During a recently observed training session on the technique for laddering constructs, participants were asked in the usual way to identify the preferred poles of their constructs before articulating their personal significance. The session put great emphasis on identifying preference, and I was left wondering whether our superordinate constructs might lend themselves to exploration through a more artistic sensibility which valued ambiguity and indecision as well as choice. While discovering preferences is an important step in avoiding therapist assumptions about clients’ meanings, the experience I observed seemed to highlight the way in which continually discriminating and evaluating the poles ‘as opposed to’ each other might prevent us from appreciating the construct as a whole, and truly understanding its meaning for the individual.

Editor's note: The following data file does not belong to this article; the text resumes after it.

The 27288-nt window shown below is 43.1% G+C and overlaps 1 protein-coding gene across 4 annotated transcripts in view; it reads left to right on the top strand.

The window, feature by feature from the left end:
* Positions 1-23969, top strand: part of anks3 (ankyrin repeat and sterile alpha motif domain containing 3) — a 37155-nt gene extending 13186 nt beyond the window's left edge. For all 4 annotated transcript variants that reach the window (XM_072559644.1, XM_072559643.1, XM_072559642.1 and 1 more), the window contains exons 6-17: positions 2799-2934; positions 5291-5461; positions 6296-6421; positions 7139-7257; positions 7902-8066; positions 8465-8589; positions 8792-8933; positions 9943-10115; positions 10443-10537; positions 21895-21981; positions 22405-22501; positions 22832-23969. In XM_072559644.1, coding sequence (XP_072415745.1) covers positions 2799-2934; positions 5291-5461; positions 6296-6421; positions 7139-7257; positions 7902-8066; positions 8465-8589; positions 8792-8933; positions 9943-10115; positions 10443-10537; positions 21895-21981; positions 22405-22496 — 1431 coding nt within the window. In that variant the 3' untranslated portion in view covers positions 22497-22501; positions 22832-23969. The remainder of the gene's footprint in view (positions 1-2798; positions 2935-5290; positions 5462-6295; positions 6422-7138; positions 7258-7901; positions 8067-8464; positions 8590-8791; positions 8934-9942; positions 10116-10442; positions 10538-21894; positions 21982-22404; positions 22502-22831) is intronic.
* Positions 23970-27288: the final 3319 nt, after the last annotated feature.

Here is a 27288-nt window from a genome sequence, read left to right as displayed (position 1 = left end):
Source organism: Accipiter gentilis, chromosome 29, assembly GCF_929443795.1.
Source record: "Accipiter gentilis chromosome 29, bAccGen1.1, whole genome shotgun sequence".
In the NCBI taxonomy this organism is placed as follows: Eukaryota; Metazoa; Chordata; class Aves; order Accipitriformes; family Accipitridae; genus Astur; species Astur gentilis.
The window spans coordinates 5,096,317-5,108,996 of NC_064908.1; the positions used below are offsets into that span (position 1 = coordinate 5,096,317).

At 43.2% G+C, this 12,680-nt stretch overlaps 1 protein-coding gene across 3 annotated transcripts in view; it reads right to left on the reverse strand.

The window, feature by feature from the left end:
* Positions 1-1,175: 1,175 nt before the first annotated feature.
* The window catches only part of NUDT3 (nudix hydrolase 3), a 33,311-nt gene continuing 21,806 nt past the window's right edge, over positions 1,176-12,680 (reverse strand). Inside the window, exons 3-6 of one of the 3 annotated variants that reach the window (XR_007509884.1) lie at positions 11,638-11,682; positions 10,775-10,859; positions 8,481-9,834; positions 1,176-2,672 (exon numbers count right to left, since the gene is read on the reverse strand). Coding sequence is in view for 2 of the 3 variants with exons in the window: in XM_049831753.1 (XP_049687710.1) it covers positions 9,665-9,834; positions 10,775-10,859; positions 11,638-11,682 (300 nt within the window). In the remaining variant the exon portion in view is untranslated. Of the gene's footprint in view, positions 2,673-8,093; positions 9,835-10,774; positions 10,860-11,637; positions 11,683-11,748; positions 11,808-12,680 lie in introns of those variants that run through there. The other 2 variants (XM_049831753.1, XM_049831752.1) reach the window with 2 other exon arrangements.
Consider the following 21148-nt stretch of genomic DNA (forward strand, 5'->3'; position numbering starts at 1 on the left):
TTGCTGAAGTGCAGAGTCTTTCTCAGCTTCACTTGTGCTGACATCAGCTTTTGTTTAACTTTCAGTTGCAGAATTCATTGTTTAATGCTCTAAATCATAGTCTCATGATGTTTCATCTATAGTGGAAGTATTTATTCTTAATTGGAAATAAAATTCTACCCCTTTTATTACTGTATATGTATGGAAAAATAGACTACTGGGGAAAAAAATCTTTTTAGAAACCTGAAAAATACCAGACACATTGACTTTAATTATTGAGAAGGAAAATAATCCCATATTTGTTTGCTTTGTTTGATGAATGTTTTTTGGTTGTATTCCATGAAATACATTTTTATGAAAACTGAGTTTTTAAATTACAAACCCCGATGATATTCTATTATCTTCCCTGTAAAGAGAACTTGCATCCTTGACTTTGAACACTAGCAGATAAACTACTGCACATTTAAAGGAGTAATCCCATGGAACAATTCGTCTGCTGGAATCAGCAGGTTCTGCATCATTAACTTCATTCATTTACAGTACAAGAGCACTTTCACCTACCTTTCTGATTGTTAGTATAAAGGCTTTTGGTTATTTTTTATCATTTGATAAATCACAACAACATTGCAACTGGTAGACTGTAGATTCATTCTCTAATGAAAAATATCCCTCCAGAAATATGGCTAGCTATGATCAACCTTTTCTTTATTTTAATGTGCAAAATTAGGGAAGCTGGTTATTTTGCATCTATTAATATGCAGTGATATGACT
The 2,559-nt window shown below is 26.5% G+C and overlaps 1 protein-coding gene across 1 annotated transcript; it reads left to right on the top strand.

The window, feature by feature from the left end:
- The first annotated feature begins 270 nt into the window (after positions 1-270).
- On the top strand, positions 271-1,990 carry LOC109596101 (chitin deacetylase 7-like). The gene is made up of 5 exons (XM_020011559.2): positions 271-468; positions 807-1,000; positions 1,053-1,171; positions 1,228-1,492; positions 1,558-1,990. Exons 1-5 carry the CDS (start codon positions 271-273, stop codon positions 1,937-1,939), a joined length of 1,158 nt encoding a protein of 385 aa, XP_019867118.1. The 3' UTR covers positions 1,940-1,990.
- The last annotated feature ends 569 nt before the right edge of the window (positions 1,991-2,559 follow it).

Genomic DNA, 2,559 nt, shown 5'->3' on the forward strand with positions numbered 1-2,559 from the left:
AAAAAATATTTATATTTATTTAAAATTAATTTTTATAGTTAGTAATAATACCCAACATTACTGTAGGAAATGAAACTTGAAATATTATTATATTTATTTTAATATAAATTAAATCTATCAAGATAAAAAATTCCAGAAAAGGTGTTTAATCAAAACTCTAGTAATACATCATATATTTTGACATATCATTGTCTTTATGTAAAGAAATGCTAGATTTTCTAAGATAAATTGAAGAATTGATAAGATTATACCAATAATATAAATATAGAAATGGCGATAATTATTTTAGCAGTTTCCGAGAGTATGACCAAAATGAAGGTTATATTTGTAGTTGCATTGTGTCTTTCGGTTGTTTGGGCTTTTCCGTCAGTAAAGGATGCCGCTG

The participant I observed was struggling with a choice between ‘being open’ as opposed to ‘being closed’. Their facilitator, failing twice to elicit a preference, had reached the stage of ‘but if you had to choose…’ Rather than sharing the facilitator’s determination, I found myself identifying strongly with the construer’s dilemma. How would I choose myself between these two interesting opposites? It seemed to me that it might be more fruitful to consider them in relation to each other rather than as opposed to each other. If I were really pushed to make a choice I would perhaps opt for being open, in its meanings of honesty and receptivity, but I would certainly feel a pang of regret at consigning being closed to the category of ‘least preferred’, valuing as I do the hidden inner world. The experience left me wondering why we are so insistent on choice, especially at superordinate level. Why are we so determined to categorise these values of the heart? It suddenly felt very un-Kellyan.